The Rocketeer (1991)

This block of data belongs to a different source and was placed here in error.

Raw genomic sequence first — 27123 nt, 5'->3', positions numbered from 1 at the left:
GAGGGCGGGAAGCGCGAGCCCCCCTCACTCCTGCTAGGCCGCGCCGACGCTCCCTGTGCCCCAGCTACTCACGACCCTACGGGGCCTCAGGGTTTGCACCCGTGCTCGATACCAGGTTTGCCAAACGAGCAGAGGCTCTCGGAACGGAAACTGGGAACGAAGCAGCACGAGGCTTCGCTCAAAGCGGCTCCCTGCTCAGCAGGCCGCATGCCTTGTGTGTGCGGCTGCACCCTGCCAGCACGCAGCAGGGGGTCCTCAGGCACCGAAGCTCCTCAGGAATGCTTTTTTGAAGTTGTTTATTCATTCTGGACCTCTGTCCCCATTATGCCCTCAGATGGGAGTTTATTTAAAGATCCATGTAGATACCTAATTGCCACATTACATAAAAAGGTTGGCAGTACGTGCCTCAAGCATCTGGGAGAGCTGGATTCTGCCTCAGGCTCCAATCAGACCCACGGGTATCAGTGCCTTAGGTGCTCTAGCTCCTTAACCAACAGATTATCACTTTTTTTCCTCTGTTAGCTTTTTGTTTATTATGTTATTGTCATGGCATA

(On DVD, November 2017) For proof that “old-fashioned” in no insult, look no further than The Rocketeer, a glorious throwback to the adventure serials of the 1930s and a highly enjoyable comic-book movie from a time well before the current glut of comic-book movies. If this film has a secret weapon, it’s charm. The kind of quasi-goofy, rather comfortable charm that you get with a morally upstanding square-jawed hero (Billy Campbell), a curly brunette heroine (Jennifer Connelly), a scenery-chomping villain (Timothy Dalton), a fun piece of technology (a rocket backpack!) and a voluntarily retro setting that pays affectionate homage to the best features of the era. Here we are at the heroic age of aviation, with Gee-Bees barnstormers, Hollywood glamour, Nazis lurking at the edges of the screen and Howard Hughes coming up with fantastic inventions. It’s certainly not challenging, but it’s a lot of fun. Director Joe Johnston has proven time and again his ability to deliver straightforward adventures, but The Rocketeer still stands as one of the highlights of his career. The special effects aren’t particularly good, but who cares when the script, and the film, have this scene-to-scene watchability that will keep viewers glued to the screen. A similar movie would probably do better today (The Rocketeer is definitely a spiritual ancestor to Johnston’s Captain America: The First Avenger), and as it turns out there are steady rumblings about a sequel any time soon. I’m looking forward to that.

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